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Research groups

Inorganic materials

The field of inorganic materials includes a variety of construction materials such as stone, plaster, mortar etc. Monuments, or at least their parts, often survive for many centuries. To respect the basic rule of today's preservation of monuments - the maximum effort to safeguard the memory - it is required to search for methods and means of protection or restoration that cause minimal damage to the object and that, preferably, do not replace historic materials.

At our Department, we pay great attention to the research in the area of consolidation or stone waterproofing. Recently, the research focuses on the development of new stone consolidants based on organosilane compounds. Attention is also paid to the development of new compounds for artificial stone production. Being given the fact that the use of cement-based mortars and plasters is usually not advisable, research focuses also on lime-based and hydraulic lime-based mortars modification by polymer substances. Some older works were devoted to the modification of cement mortars by the addition of polymers and to the use of these mortars for strenghtening of the reverse of transfer murals. Part of the research also deals with the use of hollow glass or ceramic microsphere fillers. These expanded mortars may be used for the preparation of light pads for transfer murals. Currently, our research focuses on the behavior of vegetable oils in stone and on the possibilities of thir removal and on the behavior of spongilite during liquid consolidants infiltration.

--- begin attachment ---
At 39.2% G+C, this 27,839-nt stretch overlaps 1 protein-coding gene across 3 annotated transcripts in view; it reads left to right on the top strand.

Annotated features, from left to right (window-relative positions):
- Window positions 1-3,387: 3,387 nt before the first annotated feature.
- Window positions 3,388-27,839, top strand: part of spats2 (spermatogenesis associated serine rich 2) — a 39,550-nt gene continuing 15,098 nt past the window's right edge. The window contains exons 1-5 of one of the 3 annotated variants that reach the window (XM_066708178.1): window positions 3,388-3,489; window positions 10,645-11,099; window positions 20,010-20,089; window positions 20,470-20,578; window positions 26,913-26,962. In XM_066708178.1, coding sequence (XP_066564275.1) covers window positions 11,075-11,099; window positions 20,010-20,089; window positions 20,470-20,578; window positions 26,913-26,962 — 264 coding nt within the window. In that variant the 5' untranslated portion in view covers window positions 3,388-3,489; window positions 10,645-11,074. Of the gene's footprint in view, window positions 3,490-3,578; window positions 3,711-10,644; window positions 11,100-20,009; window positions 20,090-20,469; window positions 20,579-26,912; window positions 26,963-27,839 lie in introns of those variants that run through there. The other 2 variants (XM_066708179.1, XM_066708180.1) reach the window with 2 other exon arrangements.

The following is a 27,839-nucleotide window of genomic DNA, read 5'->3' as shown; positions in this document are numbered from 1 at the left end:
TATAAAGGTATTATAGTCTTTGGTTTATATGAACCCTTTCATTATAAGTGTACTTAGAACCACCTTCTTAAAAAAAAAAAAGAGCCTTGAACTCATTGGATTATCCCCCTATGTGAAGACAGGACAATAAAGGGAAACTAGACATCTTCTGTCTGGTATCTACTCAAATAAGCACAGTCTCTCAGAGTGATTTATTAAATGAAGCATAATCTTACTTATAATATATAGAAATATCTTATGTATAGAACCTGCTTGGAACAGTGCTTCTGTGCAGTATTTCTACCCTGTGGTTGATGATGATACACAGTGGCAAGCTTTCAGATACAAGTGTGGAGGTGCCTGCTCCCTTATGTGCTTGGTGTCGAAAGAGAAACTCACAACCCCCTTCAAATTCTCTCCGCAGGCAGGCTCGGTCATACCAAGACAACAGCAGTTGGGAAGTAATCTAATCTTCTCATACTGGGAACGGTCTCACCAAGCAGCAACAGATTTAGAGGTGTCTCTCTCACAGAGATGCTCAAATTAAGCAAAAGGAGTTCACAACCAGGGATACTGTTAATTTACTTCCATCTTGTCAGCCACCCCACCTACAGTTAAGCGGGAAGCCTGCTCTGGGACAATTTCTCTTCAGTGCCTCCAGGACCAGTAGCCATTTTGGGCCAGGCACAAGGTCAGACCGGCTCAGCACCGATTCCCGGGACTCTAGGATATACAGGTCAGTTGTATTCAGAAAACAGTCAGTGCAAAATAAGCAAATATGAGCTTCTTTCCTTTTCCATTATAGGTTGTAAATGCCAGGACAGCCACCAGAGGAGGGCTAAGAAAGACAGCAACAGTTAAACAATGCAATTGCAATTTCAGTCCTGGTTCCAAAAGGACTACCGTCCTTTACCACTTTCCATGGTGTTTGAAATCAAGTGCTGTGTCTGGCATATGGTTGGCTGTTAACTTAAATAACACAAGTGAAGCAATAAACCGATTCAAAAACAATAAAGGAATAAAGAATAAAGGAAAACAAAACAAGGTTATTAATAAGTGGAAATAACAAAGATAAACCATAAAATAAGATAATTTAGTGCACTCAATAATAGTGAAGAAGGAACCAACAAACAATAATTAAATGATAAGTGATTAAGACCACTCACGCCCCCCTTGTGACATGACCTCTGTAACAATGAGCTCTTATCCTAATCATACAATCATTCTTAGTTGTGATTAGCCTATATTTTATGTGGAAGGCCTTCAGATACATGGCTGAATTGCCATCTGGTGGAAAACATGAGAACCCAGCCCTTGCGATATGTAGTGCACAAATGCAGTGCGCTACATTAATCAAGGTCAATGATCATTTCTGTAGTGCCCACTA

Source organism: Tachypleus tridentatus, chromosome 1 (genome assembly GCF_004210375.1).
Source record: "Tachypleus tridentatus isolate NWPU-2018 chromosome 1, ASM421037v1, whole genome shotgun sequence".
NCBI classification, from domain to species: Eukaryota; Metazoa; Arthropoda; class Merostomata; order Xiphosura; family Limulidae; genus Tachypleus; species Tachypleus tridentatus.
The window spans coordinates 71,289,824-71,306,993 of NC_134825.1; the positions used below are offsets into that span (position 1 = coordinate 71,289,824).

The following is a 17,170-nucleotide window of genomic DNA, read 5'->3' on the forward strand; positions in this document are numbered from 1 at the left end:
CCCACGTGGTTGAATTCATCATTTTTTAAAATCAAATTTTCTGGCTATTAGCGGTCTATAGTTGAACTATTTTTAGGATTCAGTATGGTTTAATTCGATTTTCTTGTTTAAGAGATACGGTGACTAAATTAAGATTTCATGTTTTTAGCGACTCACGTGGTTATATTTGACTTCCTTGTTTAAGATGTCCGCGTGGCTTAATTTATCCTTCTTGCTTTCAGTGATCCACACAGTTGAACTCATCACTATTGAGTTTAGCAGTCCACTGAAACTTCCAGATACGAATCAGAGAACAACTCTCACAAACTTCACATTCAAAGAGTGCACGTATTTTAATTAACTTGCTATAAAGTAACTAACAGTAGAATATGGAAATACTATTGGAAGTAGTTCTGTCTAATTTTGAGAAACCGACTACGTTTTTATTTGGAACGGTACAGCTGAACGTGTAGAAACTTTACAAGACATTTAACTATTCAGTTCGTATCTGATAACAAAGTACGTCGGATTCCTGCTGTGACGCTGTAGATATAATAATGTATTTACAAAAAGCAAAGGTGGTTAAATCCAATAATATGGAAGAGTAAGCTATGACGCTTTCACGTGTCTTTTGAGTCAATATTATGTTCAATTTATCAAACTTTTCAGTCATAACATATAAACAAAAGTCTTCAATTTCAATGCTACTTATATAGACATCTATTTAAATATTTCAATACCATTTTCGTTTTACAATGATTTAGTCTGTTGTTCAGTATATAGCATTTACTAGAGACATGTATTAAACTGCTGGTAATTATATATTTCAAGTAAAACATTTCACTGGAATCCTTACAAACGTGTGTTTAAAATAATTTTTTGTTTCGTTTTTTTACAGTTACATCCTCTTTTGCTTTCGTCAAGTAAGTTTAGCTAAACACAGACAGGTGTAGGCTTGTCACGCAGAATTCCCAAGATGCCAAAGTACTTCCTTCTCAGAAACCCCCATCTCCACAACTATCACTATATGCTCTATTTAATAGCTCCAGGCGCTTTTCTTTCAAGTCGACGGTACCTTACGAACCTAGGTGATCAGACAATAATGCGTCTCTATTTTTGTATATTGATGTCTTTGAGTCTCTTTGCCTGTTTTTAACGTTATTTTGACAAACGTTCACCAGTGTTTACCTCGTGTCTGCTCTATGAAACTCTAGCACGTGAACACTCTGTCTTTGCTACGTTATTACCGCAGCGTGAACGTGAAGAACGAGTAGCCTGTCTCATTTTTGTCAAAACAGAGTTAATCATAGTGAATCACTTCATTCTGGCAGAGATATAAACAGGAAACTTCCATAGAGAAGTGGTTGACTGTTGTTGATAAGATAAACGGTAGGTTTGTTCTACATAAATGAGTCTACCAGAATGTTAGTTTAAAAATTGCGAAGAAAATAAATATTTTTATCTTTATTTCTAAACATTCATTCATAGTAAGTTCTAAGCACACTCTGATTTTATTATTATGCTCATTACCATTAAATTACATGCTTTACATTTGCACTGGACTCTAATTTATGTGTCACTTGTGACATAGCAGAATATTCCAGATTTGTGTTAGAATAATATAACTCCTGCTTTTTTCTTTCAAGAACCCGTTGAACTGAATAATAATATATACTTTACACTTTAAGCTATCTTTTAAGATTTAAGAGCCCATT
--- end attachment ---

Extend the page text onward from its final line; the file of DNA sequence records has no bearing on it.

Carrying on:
Organic materials

The organic materials that could be found in historic buildings include wood, paper, parchment, leather, textiles and many other substances used as adhesives and binders (oils, resins, proteins, polysaccharides, waxes, etc.). In addition to the natural materials in the area of restoring and preserving monuments, synthetic materials are increasingly applied in recent decades, either as original artwork material or as a supplement material or preservative. Therefore, it is necessary to pay attention to these materials, to their aging and to the impact on the monument original materials.

In recent years, the research is focused mainly on timber. Extensive research on consolidation of wood as well as on protective agents properties and behavior has been carried out recently.

In cooperation with the National Archives, our Department also participates in the research of archival materials - paper, parchment and leather. The research is focused mainly on de-acidification of paper, leather oiling, disinfection of archive materials etc.

Recently, we have cooperated with the restoration workshops of the Prague Castle in addressing issues of textile conservation (eg. adhesives removal). In the past, the Department conducted research on aging of oils and protein binders.

The Deparment co-operates with many restorers and professional workplaces in addressing the identification of organic (colored layer binders, coatings, adhesives etc.) and inorganic (eg. pigments) materials.

As a part of the general research, we examine the application of synthetic organic materials (consolidants, adhesives, water repellents etc.) and their impact on the monuments made of both organic and inorganic materials (stone, plaster).

Updated: 23.4.2021 11:51, Author: Michal Novák

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Information provided by the Department of International Relations and the Department of R&D. Technical support by the Computing Centre.
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